Jesus and Matthew (Matthew 9:9-14)

Matthew was a tax-collector in Capernaum, which means that he was working for the Roman authorities who governed the land. This was an unusual activity for a Jew to engage in, working for those who had conquered his people. In this regard, Matthew is a picture of all of us in that by nature we are engaged in activities that are against the kingdom of God.
Sometimes Jesus used human instruments as his means of contacting people, as we can see in the Gospels when he used Andrew to bring his brother Peter into contact with him. On other occasions, Jesus would find someone by himself without the involvement of another person, as was the case with Philip. This is what seems to have been the case with Matthew.
Jesus spoke to Matthew briefly. Two words only, ‘Follow me.’ Yet Matthew immediately did so, leaving behind his desk with everything on it. I suspect Jesus gave this call at a quiet moment in the day. It is unlikely that he would have spoken to Matthew if he was busy in a transaction with people, although some no doubt would have been glad to watch a tax collector leave without taking money from them. There must have been something special about the words that Jesus spoke that caused Matthew to do what he did. What was so special about them?
The invitation of Jesus was a provision of peace for Matthew. When does peace come into a soul? It comes when an individual meets the Provider of peace. Before he meets the Provider, all can only be speculation, mere discussion points about a theory. But once contact is made with the heavenly Provider, peace comes.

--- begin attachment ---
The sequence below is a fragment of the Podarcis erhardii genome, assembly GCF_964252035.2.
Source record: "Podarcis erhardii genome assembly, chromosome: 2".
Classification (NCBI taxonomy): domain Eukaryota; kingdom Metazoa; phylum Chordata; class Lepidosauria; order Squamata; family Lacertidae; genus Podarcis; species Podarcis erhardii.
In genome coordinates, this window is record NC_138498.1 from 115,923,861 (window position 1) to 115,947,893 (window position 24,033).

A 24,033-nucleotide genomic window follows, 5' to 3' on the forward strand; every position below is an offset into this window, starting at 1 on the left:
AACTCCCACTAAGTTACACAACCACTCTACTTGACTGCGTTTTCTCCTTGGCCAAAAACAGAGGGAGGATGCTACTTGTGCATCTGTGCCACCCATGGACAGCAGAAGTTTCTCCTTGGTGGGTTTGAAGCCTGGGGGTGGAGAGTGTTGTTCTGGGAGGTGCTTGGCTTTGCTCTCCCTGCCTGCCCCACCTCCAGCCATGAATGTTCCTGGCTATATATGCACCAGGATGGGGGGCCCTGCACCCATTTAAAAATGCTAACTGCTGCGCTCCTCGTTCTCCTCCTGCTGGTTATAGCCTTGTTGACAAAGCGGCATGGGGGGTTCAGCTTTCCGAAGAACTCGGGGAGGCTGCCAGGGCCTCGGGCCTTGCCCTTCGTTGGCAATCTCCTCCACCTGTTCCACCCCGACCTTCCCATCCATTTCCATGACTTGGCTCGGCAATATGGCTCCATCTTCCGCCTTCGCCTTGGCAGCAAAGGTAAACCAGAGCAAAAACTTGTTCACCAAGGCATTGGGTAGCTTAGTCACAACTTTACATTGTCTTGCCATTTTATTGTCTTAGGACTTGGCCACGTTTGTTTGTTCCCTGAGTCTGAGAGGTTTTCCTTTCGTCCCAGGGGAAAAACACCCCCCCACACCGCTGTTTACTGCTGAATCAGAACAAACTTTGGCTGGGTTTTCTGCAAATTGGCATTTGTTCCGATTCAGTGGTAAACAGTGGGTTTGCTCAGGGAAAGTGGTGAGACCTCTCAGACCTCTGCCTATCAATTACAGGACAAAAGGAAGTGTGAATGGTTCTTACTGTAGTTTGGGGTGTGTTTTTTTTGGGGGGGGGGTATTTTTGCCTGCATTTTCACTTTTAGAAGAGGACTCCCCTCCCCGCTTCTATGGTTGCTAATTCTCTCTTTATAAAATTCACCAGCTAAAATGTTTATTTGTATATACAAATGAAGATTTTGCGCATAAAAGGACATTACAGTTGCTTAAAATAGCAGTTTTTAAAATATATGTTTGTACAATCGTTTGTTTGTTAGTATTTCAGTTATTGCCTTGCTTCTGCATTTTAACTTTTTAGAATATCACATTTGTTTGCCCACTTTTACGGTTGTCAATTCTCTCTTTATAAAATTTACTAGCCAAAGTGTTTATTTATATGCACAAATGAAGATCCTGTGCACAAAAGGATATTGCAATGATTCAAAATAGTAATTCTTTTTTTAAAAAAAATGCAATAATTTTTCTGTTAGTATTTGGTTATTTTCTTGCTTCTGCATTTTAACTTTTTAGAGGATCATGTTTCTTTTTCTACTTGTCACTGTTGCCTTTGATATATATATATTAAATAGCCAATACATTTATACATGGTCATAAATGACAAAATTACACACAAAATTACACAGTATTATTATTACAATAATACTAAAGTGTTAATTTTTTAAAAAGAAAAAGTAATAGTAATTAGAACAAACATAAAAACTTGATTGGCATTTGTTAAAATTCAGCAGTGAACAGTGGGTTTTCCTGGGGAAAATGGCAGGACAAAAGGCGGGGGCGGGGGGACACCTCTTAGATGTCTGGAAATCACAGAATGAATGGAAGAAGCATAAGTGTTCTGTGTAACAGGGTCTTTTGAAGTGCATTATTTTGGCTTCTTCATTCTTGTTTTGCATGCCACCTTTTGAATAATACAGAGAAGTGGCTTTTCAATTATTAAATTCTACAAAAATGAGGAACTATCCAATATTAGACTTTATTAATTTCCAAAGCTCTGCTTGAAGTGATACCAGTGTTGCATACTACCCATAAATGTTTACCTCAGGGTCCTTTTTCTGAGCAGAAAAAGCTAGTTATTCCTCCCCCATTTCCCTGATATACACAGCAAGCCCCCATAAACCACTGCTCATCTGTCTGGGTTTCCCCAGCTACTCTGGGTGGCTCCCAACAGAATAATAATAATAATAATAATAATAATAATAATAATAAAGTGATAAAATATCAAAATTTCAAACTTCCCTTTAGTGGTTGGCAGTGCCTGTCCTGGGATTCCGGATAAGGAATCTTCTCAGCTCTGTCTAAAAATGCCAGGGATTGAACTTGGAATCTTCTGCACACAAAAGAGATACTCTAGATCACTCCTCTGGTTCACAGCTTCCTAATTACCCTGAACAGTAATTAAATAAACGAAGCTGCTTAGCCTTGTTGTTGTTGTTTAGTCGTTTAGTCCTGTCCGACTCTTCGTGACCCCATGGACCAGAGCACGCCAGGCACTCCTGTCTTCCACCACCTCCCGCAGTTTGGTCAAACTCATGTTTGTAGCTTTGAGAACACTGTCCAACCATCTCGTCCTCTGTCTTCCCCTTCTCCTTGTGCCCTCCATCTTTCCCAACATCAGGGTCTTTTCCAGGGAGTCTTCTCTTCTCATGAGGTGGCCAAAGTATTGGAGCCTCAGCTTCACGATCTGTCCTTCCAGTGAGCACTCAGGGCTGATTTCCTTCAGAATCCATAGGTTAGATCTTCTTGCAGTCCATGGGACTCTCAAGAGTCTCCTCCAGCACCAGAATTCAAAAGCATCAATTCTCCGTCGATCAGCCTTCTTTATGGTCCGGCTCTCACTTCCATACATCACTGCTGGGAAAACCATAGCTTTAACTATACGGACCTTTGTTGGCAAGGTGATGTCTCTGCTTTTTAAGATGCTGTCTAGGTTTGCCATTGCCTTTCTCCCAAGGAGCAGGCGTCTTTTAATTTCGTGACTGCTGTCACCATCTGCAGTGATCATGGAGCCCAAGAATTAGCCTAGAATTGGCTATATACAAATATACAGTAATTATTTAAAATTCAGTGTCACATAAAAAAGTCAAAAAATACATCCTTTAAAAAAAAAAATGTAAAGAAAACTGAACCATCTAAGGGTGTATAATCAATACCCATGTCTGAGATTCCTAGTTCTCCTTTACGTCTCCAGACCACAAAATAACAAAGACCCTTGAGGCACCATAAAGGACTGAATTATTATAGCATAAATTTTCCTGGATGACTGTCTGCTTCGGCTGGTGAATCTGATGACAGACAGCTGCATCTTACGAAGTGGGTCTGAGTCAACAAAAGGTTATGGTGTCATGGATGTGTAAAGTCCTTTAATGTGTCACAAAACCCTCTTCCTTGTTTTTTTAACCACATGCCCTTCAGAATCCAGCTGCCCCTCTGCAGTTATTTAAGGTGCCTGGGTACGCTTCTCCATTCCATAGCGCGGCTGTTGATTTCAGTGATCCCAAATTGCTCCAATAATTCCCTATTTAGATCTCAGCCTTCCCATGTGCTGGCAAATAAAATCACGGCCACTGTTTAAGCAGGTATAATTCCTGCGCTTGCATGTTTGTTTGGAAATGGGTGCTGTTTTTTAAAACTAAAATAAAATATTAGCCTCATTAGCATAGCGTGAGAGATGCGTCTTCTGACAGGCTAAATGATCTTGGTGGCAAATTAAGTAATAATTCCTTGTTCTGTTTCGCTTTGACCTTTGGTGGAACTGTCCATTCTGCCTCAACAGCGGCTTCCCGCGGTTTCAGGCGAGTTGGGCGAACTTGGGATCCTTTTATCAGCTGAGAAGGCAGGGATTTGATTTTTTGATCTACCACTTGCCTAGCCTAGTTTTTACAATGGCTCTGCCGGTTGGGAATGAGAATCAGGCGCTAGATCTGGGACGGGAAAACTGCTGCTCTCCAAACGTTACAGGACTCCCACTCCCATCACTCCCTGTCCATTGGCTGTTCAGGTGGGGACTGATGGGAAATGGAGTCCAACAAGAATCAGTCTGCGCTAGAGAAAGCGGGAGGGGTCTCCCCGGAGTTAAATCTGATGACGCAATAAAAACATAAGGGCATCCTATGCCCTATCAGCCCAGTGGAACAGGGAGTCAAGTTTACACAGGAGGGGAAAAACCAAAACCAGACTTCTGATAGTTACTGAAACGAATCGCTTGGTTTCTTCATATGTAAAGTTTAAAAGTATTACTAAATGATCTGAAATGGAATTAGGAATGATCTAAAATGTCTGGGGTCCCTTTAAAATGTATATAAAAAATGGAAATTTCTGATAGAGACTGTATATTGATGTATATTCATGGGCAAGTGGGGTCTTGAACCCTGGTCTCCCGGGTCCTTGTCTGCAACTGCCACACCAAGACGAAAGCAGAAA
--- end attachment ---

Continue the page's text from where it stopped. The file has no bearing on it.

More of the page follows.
Matthew realised that the words of Jesus held out for him prospects that were very attractive. It is likely that he was aware of some of the things that Jesus had promised about his kingdom and he wanted to have them. Why else would he have followed Jesus so enthusiastically? Following is not the same as wandering. Matthew followed Jesus because he knew that Jesus intended to take him and the rest of his people to a wonderful destination.
Those features occur in virtually every conversion to Jesus, whatever the age or the background of the person. They sense that what the gospel says and promises is true, that Jesus is sufficient by himself to bring peace to one’s soul, and that following Jesus will lead to a wonderful destination that is full of joy and gladness.

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